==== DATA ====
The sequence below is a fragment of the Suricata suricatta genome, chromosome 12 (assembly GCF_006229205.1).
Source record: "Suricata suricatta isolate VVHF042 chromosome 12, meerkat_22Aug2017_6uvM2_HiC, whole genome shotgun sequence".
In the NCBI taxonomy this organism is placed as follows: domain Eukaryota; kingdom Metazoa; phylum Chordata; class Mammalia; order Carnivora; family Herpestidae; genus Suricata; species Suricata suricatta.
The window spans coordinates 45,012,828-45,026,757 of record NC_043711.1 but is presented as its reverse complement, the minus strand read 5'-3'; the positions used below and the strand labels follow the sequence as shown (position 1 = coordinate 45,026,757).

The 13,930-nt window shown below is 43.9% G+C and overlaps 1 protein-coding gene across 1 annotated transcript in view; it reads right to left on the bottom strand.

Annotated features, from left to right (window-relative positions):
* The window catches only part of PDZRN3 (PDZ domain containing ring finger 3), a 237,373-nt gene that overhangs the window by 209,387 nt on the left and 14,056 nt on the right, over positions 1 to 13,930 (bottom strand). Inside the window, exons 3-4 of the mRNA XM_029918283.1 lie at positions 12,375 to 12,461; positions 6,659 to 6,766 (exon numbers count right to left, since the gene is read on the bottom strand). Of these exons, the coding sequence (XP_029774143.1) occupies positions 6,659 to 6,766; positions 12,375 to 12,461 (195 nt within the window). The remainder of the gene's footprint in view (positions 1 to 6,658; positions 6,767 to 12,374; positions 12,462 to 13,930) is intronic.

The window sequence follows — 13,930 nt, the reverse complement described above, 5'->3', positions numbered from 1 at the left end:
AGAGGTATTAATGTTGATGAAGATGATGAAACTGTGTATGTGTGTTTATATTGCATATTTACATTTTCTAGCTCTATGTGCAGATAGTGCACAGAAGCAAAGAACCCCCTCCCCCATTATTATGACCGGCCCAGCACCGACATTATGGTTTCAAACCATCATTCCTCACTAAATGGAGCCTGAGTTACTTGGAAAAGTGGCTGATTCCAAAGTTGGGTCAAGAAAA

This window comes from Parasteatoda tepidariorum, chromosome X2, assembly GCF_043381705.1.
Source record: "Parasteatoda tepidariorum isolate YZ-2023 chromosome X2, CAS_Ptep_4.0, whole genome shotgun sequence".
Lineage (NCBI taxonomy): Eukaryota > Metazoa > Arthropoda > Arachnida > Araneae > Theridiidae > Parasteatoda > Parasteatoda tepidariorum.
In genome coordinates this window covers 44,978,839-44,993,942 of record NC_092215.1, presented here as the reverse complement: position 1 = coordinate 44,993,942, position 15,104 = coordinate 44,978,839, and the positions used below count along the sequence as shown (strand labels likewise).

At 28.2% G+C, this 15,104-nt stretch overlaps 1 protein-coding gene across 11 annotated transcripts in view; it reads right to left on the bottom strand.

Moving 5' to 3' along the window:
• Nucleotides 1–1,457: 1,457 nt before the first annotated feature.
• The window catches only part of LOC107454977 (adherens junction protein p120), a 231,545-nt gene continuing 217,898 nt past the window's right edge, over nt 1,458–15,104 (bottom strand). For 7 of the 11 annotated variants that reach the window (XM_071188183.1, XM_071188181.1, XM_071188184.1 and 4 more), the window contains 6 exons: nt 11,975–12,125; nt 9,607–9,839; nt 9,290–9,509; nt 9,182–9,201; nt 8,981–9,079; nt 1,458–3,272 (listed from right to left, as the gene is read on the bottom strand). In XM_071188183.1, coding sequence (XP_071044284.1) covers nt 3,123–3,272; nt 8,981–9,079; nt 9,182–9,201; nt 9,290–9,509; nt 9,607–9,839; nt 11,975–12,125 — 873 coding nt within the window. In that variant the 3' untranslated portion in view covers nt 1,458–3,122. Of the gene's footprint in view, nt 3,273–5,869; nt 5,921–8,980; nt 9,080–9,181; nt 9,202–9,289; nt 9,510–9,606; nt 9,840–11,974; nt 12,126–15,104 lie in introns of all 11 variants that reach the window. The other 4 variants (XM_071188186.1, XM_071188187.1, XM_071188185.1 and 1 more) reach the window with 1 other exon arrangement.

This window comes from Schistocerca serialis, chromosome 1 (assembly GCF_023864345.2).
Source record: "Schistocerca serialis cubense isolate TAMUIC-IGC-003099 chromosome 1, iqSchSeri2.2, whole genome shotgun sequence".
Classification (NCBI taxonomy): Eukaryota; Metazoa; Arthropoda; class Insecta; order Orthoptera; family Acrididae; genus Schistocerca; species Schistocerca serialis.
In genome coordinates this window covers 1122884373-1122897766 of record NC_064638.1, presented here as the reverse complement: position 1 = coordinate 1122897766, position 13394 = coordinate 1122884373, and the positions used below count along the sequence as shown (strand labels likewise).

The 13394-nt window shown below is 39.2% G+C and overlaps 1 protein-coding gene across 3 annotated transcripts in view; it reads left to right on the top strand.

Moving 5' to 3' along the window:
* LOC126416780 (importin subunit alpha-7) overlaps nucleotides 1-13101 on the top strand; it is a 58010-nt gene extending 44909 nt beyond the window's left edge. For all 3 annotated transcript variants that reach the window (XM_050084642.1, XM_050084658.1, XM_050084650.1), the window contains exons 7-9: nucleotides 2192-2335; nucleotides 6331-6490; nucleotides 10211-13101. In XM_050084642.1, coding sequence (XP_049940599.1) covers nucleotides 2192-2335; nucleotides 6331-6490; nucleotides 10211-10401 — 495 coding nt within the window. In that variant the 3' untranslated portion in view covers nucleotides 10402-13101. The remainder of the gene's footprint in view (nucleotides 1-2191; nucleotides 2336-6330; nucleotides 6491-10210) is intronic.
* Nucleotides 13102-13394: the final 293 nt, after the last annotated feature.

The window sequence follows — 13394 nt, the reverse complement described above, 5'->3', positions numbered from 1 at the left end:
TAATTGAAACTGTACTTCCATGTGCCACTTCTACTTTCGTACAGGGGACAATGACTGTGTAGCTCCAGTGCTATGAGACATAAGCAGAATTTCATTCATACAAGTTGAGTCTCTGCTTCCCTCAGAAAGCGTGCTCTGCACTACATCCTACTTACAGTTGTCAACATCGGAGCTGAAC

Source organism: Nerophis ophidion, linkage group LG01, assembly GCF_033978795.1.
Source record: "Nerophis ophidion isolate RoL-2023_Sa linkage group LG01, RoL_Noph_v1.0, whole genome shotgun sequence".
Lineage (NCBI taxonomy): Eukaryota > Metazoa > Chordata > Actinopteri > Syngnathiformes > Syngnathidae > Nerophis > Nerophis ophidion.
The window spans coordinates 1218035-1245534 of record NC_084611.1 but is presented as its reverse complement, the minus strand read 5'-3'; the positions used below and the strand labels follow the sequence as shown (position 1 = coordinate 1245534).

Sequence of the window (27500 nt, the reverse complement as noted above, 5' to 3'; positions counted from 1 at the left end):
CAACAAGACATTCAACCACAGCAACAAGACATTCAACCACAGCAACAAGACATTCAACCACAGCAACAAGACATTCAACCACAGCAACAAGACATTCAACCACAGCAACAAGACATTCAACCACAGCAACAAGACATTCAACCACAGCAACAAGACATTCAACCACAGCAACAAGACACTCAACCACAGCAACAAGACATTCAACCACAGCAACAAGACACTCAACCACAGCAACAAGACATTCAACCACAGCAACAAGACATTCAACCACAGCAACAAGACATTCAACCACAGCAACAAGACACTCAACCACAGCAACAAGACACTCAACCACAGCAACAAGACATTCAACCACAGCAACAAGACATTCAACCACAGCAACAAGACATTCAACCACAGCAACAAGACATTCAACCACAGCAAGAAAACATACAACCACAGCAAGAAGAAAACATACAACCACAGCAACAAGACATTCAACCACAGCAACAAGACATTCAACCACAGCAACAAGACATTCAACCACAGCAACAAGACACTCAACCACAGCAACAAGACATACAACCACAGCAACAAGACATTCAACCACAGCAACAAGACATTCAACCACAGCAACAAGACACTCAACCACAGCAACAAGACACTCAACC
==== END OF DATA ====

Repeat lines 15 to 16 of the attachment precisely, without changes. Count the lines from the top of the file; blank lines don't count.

Moving 5' to 3' along the window:
• Nucleotides 1–1,457: 1,457 nt before the first annotated feature.